RBI cuts repo rate by 50 basis points to boost economy

GDP growth rate has also been reduced by the central bank

GN Bureau | September 29, 2015


#rbi   #raghuram rajan   #repo rate   #inflation   #gdp  


The Reserve Bank of India has cut the repurchase, or repo rate by 50 basis points to 6.75%, the lowest the key interest rate has been in four years. In a big boost for the markets and economy, RBI governor Raghuram Rajan today announced cut in repo rate by 50 basis points at the 4th Bi-monthly Monetary Policy statement for 2015-16. However, CRR (cash reserve ratio) remains unchanged at 4 per cent. The repo rate cut is more than what the experts were predicting.

However, the other cut is worrying. RBI has cut FY16 real GDP growth estimate to 7.4%. It expects growth to pick up towards the latter part of the fiscal.

The RBI has already eased the policy rate by 75 bps so far this year. The central bank will work with the government to remove impediments for banks (commercial banks) to pass on 125 bps rate cut to the consumers, said Rajan.

The RBI governor has been under pressure from the finance ministry as well as the industry to cut interest rate to spur economic recovery.

"Since our last review, the bulk of our conditions for further accommodation have been met. The January 2016 target of 6 per cent inflation is likely to be achieved. In the monetary policy statement of April 2015, the Reserve Bank said that it would strive to reach the mid-point of the inflation band by the end of fiscal 2017-18. Therefore, the focus should now shift to bringing inflation to around 5% by the end of fiscal 2016-17," the RBI said.

A rate cut is being seen as a key trigger to boost investment demand in an economy where credit growth has dipped to a multi-year low.

Expectations for a rate cut surged after the release of data showing consumer inflation at a record low of 3.66 per cent in August.

Inflation looks set to undershoot the government's projection of 6 per cent inflation by January 2016.

Indian industry is desperate for a pick-up in credit growth but has been hampered by a lack of monetary transmission of earlier cuts by banks, a point that Rajan has forcefully made to public sector banks. Bank, on their part, have turned cautious after a rising tide of stressed and non-performing assets, pushing back investment by domestic industry.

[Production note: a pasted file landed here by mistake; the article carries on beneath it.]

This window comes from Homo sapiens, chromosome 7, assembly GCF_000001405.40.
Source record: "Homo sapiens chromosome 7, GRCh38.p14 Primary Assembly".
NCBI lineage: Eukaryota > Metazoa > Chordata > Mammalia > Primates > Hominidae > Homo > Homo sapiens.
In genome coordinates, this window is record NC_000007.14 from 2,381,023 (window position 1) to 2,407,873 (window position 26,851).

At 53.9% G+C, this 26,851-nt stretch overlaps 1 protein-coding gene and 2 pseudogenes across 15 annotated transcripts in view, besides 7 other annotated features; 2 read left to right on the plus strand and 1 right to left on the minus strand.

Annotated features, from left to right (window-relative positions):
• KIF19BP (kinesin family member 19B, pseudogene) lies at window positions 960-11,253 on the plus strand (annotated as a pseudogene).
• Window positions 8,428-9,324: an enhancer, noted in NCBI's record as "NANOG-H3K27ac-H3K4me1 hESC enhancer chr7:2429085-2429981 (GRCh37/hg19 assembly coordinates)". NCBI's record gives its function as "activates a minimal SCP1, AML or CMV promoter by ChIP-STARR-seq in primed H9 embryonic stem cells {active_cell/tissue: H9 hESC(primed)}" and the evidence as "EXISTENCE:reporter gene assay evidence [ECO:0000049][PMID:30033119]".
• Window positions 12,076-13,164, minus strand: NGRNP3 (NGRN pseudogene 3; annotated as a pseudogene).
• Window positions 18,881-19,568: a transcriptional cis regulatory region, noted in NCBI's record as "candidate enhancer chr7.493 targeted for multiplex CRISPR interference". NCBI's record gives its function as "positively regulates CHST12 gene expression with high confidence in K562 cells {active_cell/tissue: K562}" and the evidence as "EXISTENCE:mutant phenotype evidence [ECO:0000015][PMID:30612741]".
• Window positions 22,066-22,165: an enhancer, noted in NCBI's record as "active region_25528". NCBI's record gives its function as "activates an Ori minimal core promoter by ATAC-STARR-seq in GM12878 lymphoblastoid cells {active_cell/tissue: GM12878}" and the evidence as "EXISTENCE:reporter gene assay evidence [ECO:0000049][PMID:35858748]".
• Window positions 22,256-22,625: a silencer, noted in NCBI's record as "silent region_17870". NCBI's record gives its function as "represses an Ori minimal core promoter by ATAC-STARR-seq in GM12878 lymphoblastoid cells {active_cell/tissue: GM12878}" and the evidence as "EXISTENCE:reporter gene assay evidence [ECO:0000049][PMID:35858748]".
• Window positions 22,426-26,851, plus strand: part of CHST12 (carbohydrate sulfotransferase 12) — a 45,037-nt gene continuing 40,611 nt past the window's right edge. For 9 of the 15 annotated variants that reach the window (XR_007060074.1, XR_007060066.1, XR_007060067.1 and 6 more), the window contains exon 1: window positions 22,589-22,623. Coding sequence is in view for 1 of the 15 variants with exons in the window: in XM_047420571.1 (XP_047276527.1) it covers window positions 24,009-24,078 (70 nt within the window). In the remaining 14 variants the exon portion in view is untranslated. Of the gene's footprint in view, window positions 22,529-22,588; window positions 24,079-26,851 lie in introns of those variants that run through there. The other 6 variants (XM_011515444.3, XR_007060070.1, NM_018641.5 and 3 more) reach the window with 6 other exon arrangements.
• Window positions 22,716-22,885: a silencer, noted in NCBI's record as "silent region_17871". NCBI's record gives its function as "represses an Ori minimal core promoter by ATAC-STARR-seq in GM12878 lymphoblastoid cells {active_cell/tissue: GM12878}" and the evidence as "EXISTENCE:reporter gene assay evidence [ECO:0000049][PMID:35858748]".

Rajan today said the inflation is expected to reach 5.8% in January 2016. It will stay below January 2016 target of 6% in FY16; will average 5.5% for FY17.

Concerns over inflation, though, remain. Rajan has made lowering inflation to sustenable levels a cornerstone of his governorship so far, and has largely succeeded in bringing down inflation levels to below the RBI’s own targets.

Retail inflation fell to a record low of 3.66% in August, and could well stay under Rajan’s self-imposed target of 6% by January 2016. However, the decline in prices has largely been driven by global factors such as a steep fall in oil and commodity prices.
 
But with a poor monsoon just over, the coming months could see prices jump again as the effects of a poor harvest kick in, wiping out the gains of a positive base effect of the past couple of months.
 
Additionally, the US Federal Reserve has hinted that a hiking of interest rates there is no longer an ‘if’ but a ‘when’. At a recent university address, US Fed chairperson Janet Yellen said the US central bank was on track to raise interest rates this year for the first time in nearly a decade. If that happens, it could see a sudden exit of foreign money from Indian markets, leading to turmoil on both equity and currency markets. This was acknowledged by the RBI today. "We pay attention to what Fed is doing," Rajan  said in the policy statement. Adding to global growth worries is the slowdown in China.

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